How We Want To Live, the Massachusetts singer-songwriter’s fifth album is a collection of songs informed by an absent father and her recent divorce The former, who she’s not seen for eight years, is the subject of ‘Never Gone To You’ a simple organ backed, pulsing drumbeat number on which she’s joined on vocals by Rose Cousins where, contemplating their fractured relationship, she sings “there’s a time to let it go, he’s just a man with problems and it’s not your job to solve them”. But such is the natural bond that, reflecting that whoever’s fault the distance between them is, she concedes “maybe he’s gone but he’s never gone to you”.
The idea of making something positive out of something sad applies to the breakdown of her marriage too. Here are no bitter recriminations or accusations, rather a sense of needing to put the past aside, accept and move on with your life. As such, ‘Silver Line’ is about the need to end a relationship that isn’t working no matter how much you want to hold on while the slow-paced title track reflects her dawning realisation that, arguably as a child from a broken home, her dreams and her relationship couldn’t co-exist (“you said you needed to feel love, I said I needed to feel free”).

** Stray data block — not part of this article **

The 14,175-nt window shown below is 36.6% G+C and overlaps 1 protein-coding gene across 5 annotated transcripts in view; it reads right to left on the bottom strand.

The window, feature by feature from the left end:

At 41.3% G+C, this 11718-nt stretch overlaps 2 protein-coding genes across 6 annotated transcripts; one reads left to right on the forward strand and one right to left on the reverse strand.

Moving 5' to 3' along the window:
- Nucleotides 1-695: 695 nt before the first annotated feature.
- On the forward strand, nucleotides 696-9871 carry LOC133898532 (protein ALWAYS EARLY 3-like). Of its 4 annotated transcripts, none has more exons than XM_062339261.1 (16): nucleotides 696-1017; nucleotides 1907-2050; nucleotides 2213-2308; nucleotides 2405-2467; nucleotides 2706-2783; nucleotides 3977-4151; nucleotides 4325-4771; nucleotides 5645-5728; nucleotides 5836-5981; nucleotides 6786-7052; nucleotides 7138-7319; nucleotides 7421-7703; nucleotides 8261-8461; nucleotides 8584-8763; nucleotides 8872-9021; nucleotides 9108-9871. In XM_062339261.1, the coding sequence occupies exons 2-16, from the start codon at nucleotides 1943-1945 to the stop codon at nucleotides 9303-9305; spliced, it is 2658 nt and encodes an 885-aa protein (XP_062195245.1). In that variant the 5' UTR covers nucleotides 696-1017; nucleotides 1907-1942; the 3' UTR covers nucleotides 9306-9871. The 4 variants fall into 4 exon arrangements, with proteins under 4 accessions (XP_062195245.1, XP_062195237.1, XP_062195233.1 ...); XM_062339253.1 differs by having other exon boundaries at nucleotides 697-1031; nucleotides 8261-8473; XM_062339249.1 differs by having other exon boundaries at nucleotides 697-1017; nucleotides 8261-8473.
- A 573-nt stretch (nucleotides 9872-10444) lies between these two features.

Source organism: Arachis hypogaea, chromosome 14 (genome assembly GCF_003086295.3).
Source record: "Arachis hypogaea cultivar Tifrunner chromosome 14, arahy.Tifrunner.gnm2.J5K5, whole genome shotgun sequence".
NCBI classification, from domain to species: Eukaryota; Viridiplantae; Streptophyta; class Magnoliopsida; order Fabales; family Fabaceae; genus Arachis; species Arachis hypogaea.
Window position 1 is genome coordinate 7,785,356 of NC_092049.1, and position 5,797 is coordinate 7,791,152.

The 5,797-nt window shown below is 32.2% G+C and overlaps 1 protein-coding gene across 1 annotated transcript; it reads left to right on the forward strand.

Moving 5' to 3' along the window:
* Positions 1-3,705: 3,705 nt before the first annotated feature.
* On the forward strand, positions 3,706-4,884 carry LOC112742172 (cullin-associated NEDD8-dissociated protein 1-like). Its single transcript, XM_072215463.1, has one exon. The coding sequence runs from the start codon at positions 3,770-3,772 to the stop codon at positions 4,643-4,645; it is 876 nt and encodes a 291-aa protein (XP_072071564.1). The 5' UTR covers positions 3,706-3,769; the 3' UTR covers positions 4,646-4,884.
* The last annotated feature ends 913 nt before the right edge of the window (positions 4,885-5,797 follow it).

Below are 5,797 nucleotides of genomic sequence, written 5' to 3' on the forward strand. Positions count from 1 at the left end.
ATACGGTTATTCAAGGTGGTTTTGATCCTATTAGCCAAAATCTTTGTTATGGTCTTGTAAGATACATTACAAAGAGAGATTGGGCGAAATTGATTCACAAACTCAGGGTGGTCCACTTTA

Bastoni says that the discovery of a book of guitar notes by her late grandmother in which she realised that even her marriage wasn’t always perfect helped in the understanding that others go through the same things, a line in the book inspiring the first song she wrote for the album, the closing contentment-themed track ‘Pocketful Of Sighs’ on which she and her guitar are accompanied by just Sean Staples on pump organ and harmonica.
While there were inevitable regrets, the sense of liberation the divorce brought gave rise to several songs, the pedal steel stained ‘Take The Wheel’ was inspired by a weekend catching up with old high school friends, the simply strummed standout ‘Dogs Of New Orleans’ is about being in the moment while album opener ‘Nearby’ and the bluegrass, fiddle accompanied ‘Walk A Little Closer’ capture the moments when love feels right.
As such, clearly having had to make tough decisions and show some steel, written for her daughter, the slow waltzing ‘Beautiful Girl’, which has Staples on ukulele, is a tender mother’s reassurance that “it’s all right to be gentle and it’s all right to be kind and it’s all right to be brave and scared.. it’s all right to be angry, it’s all right to change your mind”, a song about having compassion and understanding that “ see there’s enough for you and there’s enough for everyone”.
She includes one cover, a thematically resonant cover of Dylan’s ‘Workingman Blues #2’ on which she says the line “I got a brand new suit, a brand new wife, I can live on rice and beans” hit home about having the courage to do whatever it takes to start over and, as the title says, live how we want to live. There are lessons here.
Artist’s website: www.lisabastoni.com
‘Silver Line’ – live: